“Having an educated woman at home is now a status symbol,” said Neelanjan Sircar, a political economist at the Center for Policy Research.

In a country where gender norms shift slowly, education has been an anomaly. Families may still prefer sons over daughters. Domestic violence continues to take a toll. But now, tertiary education sees more women than men, and female literacy rates have made notable strides.

It’s “huge educational empowerment,” said Amit Basole, a labor economist at Azim Premji University. “But there is a disconnect between that and employment.”

Oxford researchers found that parents’ investment in their daughters’ education across the western state of Rajasthan is notably driven by “perceived marriage market returns.”

“Something that struck me in the focus groups,” said Alison Andrews, one of the associate professors involved in the research paper, “is the distinction of wanting a daughter-in-law who is educated but without work ambitions. These things are seen as qualitatively different.”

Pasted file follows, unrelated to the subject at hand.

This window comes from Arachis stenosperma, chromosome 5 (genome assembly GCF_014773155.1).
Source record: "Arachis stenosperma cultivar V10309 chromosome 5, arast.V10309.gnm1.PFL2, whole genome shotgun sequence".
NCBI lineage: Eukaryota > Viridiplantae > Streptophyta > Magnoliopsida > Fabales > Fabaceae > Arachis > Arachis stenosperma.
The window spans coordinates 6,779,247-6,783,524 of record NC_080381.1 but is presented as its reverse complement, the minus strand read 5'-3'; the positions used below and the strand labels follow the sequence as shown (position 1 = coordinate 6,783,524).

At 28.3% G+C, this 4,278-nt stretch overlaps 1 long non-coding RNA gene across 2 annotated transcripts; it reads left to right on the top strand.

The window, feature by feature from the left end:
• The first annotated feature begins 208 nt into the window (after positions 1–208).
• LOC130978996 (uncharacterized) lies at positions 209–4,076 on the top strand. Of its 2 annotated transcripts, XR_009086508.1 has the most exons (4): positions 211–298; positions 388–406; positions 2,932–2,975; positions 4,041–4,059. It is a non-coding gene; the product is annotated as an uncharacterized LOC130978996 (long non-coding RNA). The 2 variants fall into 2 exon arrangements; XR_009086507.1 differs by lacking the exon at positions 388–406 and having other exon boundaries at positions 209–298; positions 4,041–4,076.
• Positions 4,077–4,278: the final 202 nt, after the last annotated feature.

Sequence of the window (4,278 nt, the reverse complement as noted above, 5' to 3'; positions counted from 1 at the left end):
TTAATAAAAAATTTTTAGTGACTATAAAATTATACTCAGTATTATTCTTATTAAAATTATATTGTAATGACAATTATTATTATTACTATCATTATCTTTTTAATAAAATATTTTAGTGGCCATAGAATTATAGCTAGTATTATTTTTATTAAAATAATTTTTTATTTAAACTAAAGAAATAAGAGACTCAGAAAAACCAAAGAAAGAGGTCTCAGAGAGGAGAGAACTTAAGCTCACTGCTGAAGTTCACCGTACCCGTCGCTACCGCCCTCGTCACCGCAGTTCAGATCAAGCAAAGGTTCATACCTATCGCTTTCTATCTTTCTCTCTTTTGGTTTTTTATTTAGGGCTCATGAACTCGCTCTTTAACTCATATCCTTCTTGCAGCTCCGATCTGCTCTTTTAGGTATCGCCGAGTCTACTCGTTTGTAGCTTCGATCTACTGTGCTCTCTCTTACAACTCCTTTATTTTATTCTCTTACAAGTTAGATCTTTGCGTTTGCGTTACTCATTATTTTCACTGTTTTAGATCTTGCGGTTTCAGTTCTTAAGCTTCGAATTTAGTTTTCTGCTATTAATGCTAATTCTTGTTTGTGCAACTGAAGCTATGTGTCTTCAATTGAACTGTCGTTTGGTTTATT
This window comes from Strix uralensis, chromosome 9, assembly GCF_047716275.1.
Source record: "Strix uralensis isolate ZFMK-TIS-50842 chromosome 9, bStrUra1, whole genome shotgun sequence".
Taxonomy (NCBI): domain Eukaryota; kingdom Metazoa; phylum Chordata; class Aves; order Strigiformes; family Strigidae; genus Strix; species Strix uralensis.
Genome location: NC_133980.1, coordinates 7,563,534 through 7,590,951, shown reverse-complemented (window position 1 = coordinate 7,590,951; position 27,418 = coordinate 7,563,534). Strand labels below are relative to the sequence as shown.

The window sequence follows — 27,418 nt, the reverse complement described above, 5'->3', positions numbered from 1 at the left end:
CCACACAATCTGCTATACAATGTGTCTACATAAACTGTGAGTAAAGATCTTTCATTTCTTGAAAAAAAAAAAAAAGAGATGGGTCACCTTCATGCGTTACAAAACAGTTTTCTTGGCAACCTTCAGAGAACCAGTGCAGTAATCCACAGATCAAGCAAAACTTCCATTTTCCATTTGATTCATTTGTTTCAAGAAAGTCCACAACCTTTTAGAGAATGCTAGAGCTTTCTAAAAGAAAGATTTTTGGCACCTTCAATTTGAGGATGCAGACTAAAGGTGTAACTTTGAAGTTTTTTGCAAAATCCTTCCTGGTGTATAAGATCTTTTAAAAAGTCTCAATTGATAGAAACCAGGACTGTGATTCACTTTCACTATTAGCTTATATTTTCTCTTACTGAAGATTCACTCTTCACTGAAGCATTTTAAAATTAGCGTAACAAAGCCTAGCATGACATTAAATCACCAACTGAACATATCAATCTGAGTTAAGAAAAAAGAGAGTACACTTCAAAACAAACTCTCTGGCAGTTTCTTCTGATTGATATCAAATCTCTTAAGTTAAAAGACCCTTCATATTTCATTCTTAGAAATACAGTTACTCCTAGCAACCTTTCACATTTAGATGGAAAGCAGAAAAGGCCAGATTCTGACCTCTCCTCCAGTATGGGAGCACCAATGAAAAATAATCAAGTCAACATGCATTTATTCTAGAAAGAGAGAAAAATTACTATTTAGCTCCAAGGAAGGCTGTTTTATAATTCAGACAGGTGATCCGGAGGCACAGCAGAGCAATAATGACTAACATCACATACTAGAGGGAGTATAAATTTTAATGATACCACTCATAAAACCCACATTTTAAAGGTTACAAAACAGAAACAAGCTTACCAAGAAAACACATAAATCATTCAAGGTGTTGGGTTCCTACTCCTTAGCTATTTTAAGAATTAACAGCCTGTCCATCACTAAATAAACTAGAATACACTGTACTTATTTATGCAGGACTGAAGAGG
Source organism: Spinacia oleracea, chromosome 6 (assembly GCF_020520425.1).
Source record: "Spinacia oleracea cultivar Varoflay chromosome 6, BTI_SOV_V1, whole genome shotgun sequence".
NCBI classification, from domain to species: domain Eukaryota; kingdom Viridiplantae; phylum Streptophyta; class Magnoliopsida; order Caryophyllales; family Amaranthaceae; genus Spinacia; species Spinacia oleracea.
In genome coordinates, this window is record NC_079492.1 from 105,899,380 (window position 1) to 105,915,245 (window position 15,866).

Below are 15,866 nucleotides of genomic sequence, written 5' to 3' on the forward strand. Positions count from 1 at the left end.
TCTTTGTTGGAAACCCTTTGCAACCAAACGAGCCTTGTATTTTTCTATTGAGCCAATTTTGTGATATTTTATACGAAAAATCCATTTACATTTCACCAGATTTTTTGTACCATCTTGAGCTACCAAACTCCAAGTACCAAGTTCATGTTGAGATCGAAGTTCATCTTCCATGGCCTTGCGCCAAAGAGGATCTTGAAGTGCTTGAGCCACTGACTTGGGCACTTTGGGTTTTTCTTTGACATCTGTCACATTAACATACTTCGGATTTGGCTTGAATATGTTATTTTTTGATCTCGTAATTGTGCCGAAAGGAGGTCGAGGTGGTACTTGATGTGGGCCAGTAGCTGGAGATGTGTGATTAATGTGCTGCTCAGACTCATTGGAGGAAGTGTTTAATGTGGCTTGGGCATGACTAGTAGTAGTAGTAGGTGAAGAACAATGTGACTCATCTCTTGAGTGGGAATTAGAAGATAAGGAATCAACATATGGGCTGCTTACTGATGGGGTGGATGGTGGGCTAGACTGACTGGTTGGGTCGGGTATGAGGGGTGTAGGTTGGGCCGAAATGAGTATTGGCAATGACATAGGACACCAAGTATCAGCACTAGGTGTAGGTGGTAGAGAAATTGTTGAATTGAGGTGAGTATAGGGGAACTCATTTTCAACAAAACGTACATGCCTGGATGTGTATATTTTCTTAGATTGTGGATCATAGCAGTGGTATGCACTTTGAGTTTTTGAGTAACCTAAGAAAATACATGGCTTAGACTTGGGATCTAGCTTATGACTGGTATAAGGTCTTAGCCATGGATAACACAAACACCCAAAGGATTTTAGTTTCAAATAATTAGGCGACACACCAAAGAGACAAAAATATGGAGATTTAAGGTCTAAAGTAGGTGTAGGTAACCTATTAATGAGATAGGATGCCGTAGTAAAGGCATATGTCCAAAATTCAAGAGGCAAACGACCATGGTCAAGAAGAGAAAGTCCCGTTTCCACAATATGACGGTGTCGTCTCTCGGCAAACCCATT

When Kumari wanted to apply for a job that would require out-of-state travel, she saw pushback from her in-laws and husband. She ultimately agreed. “It would have been too difficult. I have to feed the family, oversee their education,” Kumari said with an easy smile.

“First, the kids should study. The job comes second,” Devi said.

If India’s increasing working-age population is to spur significant economic growth, the country must address the stagnant size of the female workforce, economists say. India’s labor force participation rate – or the share of the working-age population in the labor force – among women has steadily dipped since the early 1990s, even as the country’s economy ballooned.